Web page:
• sparkfireswan

Say Hello to Sayulita. 🏖 [Mexico: Part 1.]

Updated: Dec 30, 2019

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Intro: Mexico, all about that ‘hustle and grind’.

Right off the plane, the guy who helps you secure a taxi, also negotiates the taxi price for you, including a cut for himself to “get a hamburger” later on. The taxi driver then secures a new price with you (from the cut that’s left), higher than his boss allows him to charge, to also include a cut for himself. The taxi driver takes your money, hands you his own preset money (less the tip he negotiated in the new price with you), has you stop at his boss’s stand (to exit the airport), you tell his boss you’re paying the pre-set price, hand his boss the money you were given by the taxi driver, and then off you FINALLY go to your destination. Easy as pie.

Walking the streets, the beaches, restaurants (WHILE you are eating), … any public place at all, the vendors are there, ready to ask anyone around if they want to buy their product, their goods, food, jewelry, you name it. Literally, even jewelry with your name ON it.

On the beaches they even hustle lawn chairs and prime seating in the sand, sometimes also paired with drinks (or even weed or other ‘accessories’) to lure your sale at a “prime location”.

“Amigos, I’ve got you right here. Almost free” …

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They are working their asses off, for their family, for their life. Carrying product (and even their children) literally on their backs, and with them everywhere they go. They are always giving you a referral to another friend who can help you with something else later, even if you’re not buying their product now. Maybe you just casually mentioned to your friend that you were in search of a good snack, and now all the sudden you’re getting directions from Ricardo on how to find Maria with that “buenos tacos” stand down the street.

Even if you say “no gracias”, they will still give you their name for a product or service, just for “when you change your mind later”.

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I truly respect this hard working culture. Being here makes you really feel grateful for what you have at home, and how exactly you have it, but it also makes me extremely intrigued by a life lived another way. Of course I’m grateful for a effortless whatever-is-in-the-fridge dinner back home, but I’m also appreciative of the hustle and grind to put one on here. I’m appreciative of the stability in my life, but I’m longingly curious of “the beach is my office” free-flowing vibes here.

There is straight up business going on, all around you.

Recap: Was last week real life?

The first day is just a blur of emotions… minimal sleep, traveling out of the country, gaining 80+ degrees in one plane ride, exploring a new small city full of life, good food, and the ocean …. And then that MN Vikings football game!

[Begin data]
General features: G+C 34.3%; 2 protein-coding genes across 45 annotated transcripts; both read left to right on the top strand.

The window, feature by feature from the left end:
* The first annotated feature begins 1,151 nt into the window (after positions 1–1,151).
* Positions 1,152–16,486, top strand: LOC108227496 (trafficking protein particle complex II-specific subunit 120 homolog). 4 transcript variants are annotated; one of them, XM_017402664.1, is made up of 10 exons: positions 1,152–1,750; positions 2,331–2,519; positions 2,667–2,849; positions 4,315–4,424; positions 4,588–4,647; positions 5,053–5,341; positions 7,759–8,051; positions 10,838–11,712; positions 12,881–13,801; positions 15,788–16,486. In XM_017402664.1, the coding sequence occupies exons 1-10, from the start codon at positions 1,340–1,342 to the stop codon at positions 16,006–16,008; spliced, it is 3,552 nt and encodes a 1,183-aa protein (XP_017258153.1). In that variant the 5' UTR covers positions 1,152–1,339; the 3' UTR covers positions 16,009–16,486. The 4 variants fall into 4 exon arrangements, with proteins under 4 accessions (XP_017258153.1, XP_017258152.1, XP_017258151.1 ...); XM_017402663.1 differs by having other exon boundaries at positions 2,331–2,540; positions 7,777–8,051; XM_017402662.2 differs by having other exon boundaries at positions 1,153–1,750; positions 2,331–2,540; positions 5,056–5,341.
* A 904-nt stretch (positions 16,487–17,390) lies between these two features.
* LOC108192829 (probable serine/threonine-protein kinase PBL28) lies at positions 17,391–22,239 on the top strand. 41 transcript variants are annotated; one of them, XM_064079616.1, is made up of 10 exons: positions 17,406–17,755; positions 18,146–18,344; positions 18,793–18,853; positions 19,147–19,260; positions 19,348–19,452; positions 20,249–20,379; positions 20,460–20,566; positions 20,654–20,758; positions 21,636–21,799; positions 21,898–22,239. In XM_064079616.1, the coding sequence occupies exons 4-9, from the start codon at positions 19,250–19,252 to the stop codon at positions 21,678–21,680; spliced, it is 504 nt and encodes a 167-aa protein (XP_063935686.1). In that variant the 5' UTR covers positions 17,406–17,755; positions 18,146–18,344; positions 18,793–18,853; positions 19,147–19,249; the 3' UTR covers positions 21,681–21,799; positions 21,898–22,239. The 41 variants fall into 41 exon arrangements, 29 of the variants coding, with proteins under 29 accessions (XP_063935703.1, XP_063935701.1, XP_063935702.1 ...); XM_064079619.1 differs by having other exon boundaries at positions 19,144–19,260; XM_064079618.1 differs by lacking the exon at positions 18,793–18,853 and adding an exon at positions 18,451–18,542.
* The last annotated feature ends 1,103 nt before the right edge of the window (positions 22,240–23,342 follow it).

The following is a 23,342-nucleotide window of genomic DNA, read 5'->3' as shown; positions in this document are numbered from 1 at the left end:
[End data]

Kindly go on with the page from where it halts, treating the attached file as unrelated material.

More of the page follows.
We cheered, and cried, and cheered again, all from a small outdoor sports bar next to our Airbnb. There were no other Vikings fans in the bar at the time, but everyone became our comrade, rooting for us, and celebrating with us after. Afterwards, we walked the streets and people chanted with us in excitement from our victory! Not to mention, we came across the best damn street tacos you’ll ever have in your life! (No joke.) It truly was a perfect first day of escaping “reality”.

To top the night celebrations off, we also tried Mezcal, (a form of agave tequila that was the most delicious ever), at a swing bar in the middle of town square.

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Yes, eventually we went to sleep, and it was in a beautiful loft with open windows to the outdoors, and star lights (on the ceiling of our real palapa roof) to lull us to sleep.

The day was bliss. Absolute Sunday-Funday! It couldn’t have been a more perfect start to a week of exploring (and eating) my way through Mexico.

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Recap: Exploring Mother Nature’s Wonders

From the very start of the trip, we were hooked on finding this “Cave Beach”, known to be a hike out-of-town, but a secluded wonder you wouldn’t regret adventuring to. We heard about it through online travel videos, and did some (questionable) Google searching to provide us basic landmark directions to get there.

Through the “ritzy” part of town, through the Jurassic jungle, about 45 minute walk from the central beach we went. Further off our jungle-cliff-hike, we went to the largest secluded white sand beach yet, (and we were thinking we may have found a different beach all together) … But then there it was! A magical, frightening, hole in the rock to our left, with water rushing through it as the waves ebbed and flowed. You couldn’t see through to what was on the other side, you just had to take a chance. We watched the water level drain, hunkered down, and bolted through one by one. A rush of total exhilaration! We made it! And we couldn’t believe there wasn’t any people around in this beautiful area. What a gem!